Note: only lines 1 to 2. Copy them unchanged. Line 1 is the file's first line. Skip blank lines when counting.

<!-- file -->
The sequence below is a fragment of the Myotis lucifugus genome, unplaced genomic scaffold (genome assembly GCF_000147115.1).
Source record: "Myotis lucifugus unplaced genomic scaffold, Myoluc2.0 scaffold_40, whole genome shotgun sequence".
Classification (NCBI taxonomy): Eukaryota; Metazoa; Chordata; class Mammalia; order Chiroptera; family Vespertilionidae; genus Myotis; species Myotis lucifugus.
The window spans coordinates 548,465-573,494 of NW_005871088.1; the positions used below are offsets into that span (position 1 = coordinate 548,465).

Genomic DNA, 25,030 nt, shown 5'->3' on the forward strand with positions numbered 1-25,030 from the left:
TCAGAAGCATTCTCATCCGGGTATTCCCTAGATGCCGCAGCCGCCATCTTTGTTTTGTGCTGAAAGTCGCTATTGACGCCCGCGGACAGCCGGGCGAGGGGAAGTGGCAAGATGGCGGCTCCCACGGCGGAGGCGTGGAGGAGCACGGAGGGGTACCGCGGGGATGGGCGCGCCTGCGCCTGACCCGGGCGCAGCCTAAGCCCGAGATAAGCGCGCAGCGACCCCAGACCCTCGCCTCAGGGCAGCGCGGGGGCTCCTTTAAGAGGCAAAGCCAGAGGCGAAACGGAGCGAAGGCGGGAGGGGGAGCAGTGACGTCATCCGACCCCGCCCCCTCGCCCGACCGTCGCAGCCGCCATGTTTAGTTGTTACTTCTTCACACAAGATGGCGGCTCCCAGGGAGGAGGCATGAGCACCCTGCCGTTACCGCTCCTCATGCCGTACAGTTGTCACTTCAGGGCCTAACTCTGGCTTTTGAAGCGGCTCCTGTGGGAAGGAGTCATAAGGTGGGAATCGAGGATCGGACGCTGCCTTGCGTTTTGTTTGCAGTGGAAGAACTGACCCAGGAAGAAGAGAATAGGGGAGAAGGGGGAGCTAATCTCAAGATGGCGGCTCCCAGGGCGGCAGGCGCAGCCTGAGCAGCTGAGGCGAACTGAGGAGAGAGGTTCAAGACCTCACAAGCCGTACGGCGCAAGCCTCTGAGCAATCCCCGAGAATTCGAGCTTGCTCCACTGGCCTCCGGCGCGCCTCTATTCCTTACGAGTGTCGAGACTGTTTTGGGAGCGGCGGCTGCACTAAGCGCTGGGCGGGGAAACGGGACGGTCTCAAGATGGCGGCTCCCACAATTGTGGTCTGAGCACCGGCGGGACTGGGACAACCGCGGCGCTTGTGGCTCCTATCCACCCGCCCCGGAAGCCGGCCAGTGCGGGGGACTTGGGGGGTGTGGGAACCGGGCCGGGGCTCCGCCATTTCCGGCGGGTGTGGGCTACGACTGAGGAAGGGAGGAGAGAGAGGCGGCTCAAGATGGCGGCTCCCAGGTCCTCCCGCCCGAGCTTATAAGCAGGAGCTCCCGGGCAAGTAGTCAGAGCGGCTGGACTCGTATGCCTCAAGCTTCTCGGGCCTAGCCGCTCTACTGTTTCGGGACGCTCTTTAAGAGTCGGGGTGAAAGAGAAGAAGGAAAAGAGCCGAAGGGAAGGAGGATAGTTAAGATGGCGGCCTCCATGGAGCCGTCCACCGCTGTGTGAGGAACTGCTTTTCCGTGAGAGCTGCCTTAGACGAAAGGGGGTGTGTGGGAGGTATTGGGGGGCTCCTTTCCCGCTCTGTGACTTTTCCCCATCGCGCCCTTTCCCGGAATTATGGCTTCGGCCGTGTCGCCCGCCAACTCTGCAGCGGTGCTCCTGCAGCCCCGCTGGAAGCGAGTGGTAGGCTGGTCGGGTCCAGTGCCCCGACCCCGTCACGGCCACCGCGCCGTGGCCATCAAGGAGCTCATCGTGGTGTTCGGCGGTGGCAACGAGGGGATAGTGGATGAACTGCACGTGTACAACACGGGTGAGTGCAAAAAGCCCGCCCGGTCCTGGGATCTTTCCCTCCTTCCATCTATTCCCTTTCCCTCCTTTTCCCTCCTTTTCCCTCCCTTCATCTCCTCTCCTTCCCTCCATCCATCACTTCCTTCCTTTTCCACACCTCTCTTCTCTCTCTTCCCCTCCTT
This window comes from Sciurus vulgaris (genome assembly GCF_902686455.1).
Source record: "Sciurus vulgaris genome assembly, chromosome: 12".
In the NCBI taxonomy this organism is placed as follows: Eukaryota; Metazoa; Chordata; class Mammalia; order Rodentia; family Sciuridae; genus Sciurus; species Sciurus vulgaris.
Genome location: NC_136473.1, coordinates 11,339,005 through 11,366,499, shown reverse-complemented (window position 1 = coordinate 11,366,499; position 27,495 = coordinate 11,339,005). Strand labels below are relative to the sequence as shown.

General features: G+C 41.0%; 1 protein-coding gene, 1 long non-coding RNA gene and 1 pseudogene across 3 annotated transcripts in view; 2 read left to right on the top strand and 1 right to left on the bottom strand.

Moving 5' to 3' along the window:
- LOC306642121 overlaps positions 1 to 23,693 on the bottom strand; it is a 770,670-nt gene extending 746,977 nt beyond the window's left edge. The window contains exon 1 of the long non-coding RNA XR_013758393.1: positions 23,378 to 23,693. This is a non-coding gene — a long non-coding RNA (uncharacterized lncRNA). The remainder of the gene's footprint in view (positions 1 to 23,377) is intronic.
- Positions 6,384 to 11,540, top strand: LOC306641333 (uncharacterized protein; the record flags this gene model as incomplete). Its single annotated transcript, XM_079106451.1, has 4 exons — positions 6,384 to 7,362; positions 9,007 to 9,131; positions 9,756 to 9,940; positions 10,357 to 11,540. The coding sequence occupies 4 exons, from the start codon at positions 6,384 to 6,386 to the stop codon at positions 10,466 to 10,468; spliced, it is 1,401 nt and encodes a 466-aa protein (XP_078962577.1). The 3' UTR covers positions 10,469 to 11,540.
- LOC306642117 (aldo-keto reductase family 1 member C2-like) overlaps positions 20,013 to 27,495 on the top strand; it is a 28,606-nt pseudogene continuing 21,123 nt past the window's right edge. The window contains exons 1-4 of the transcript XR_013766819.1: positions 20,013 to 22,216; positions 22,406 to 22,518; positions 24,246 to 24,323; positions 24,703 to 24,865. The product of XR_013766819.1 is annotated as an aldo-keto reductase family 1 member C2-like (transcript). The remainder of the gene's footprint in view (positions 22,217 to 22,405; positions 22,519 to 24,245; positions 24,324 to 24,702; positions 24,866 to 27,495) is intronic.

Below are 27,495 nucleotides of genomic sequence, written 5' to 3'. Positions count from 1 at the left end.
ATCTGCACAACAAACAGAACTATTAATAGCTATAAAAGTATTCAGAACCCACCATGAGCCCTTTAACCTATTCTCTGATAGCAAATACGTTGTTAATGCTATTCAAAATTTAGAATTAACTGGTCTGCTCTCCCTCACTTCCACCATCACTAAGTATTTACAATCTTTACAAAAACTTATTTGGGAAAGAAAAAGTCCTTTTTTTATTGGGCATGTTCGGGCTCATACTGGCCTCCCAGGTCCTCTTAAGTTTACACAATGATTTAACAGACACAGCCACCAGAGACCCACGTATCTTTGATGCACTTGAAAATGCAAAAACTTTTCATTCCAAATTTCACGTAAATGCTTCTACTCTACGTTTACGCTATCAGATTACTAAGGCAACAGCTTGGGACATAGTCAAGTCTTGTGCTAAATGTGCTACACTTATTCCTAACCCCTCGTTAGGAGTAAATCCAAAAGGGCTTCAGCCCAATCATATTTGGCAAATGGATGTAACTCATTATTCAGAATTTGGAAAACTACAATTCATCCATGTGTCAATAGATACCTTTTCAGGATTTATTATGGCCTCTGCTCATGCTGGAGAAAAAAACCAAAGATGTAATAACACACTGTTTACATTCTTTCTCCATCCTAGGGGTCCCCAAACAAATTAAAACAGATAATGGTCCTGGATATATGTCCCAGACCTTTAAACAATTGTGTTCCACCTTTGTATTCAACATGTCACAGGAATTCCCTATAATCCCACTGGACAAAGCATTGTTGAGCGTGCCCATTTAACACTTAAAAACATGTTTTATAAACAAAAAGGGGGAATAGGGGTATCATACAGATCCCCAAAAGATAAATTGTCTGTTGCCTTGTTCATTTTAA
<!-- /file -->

The sequence below is a fragment of the Myotis lucifugus genome, unplaced genomic scaffold (genome assembly GCF_000147115.1).
Source record: "Myotis lucifugus unplaced genomic scaffold, Myoluc2.0 scaffold_40, whole genome shotgun sequence".